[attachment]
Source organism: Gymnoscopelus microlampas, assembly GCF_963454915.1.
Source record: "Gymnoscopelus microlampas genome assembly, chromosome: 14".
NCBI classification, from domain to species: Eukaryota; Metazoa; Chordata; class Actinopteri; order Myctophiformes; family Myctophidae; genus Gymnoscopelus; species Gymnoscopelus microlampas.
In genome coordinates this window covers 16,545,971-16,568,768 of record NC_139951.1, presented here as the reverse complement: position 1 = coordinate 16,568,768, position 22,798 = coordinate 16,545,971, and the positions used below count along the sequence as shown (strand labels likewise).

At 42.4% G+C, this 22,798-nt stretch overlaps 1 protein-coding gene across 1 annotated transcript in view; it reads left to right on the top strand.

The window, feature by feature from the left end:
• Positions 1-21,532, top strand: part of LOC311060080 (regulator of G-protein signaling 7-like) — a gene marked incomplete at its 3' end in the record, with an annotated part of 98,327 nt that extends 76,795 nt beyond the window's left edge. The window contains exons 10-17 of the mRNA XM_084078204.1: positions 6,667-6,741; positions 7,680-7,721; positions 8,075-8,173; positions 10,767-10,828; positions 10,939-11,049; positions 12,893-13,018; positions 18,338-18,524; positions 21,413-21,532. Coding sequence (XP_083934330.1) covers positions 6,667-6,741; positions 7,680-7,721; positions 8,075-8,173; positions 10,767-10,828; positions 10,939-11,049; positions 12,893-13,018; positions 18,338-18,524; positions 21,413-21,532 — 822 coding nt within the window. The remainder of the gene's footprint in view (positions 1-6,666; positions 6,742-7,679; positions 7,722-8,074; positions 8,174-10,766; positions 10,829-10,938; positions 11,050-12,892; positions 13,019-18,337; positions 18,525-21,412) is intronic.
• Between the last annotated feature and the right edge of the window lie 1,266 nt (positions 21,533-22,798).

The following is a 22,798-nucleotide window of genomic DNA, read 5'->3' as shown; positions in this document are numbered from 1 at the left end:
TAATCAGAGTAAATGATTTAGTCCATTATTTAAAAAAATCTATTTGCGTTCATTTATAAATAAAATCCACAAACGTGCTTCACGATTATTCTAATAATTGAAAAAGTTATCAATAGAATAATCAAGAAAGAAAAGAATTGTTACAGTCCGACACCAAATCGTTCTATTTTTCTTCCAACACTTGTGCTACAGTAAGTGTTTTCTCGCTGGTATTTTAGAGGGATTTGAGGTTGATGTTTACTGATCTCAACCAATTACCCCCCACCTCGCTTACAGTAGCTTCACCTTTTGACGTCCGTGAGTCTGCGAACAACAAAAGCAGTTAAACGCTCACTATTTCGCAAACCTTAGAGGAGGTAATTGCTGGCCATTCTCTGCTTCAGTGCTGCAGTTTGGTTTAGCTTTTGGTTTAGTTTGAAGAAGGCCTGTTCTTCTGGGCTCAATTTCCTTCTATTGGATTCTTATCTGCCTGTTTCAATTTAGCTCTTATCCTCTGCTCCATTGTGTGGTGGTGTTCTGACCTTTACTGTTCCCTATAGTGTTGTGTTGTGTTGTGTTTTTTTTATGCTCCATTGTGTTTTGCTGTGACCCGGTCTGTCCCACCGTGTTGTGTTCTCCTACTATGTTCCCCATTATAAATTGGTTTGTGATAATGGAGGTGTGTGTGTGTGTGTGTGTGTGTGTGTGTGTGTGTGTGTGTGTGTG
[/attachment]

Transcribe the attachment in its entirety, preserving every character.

Source organism: Gymnoscopelus microlampas, assembly GCF_963454915.1.
Source record: "Gymnoscopelus microlampas genome assembly, chromosome: 14".
NCBI classification, from domain to species: Eukaryota; Metazoa; Chordata; class Actinopteri; order Myctophiformes; family Myctophidae; genus Gymnoscopelus; species Gymnoscopelus microlampas.
In genome coordinates this window covers 16,545,971-16,568,768 of record NC_139951.1, presented here as the reverse complement: position 1 = coordinate 16,568,768, position 22,798 = coordinate 16,545,971, and the positions used below count along the sequence as shown (strand labels likewise).

At 42.4% G+C, this 22,798-nt stretch overlaps 1 protein-coding gene across 1 annotated transcript in view; it reads left to right on the top strand.

The window, feature by feature from the left end:
• Positions 1-21,532, top strand: part of LOC311060080 (regulator of G-protein signaling 7-like) — a gene marked incomplete at its 3' end in the record, with an annotated part of 98,327 nt that extends 76,795 nt beyond the window's left edge. The window contains exons 10-17 of the mRNA XM_084078204.1: positions 6,667-6,741; positions 7,680-7,721; positions 8,075-8,173; positions 10,767-10,828; positions 10,939-11,049; positions 12,893-13,018; positions 18,338-18,524; positions 21,413-21,532. Coding sequence (XP_083934330.1) covers positions 6,667-6,741; positions 7,680-7,721; positions 8,075-8,173; positions 10,767-10,828; positions 10,939-11,049; positions 12,893-13,018; positions 18,338-18,524; positions 21,413-21,532 — 822 coding nt within the window. The remainder of the gene's footprint in view (positions 1-6,666; positions 6,742-7,679; positions 7,722-8,074; positions 8,174-10,766; positions 10,829-10,938; positions 11,050-12,892; positions 13,019-18,337; positions 18,525-21,412) is intronic.
• Between the last annotated feature and the right edge of the window lie 1,266 nt (positions 21,533-22,798).

The following is a 22,798-nucleotide window of genomic DNA, read 5'->3' as shown; positions in this document are numbered from 1 at the left end:
TAATCAGAGTAAATGATTTAGTCCATTATTTAAAAAAATCTATTTGCGTTCATTTATAAATAAAATCCACAAACGTGCTTCACGATTATTCTAATAATTGAAAAAGTTATCAATAGAATAATCAAGAAAGAAAAGAATTGTTACAGTCCGACACCAAATCGTTCTATTTTTCTTCCAACACTTGTGCTACAGTAAGTGTTTTCTCGCTGGTATTTTAGAGGGATTTGAGGTTGATGTTTACTGATCTCAACCAATTACCCCCCACCTCGCTTACAGTAGCTTCACCTTTTGACGTCCGTGAGTCTGCGAACAACAAAAGCAGTTAAACGCTCACTATTTCGCAAACCTTAGAGGAGGTAATTGCTGGCCATTCTCTGCTTCAGTGCTGCAGTTTGGTTTAGCTTTTGGTTTAGTTTGAAGAAGGCCTGTTCTTCTGGGCTCAATTTCCTTCTATTGGATTCTTATCTGCCTGTTTCAATTTAGCTCTTATCCTCTGCTCCATTGTGTGGTGGTGTTCTGACCTTTACTGTTCCCTATAGTGTTGTGTTGTGTTGTGTTTTTTTTATGCTCCATTGTGTTTTGCTGTGACCCGGTCTGTCCCACCGTGTTGTGTTCTCCTACTATGTTCCCCATTATAAATTGGTTTGTGATAATGGAGGTGTGTGTGTGTGTGTGTGTGTGTGTGTGTGTGTGTGTGTGTGTGTG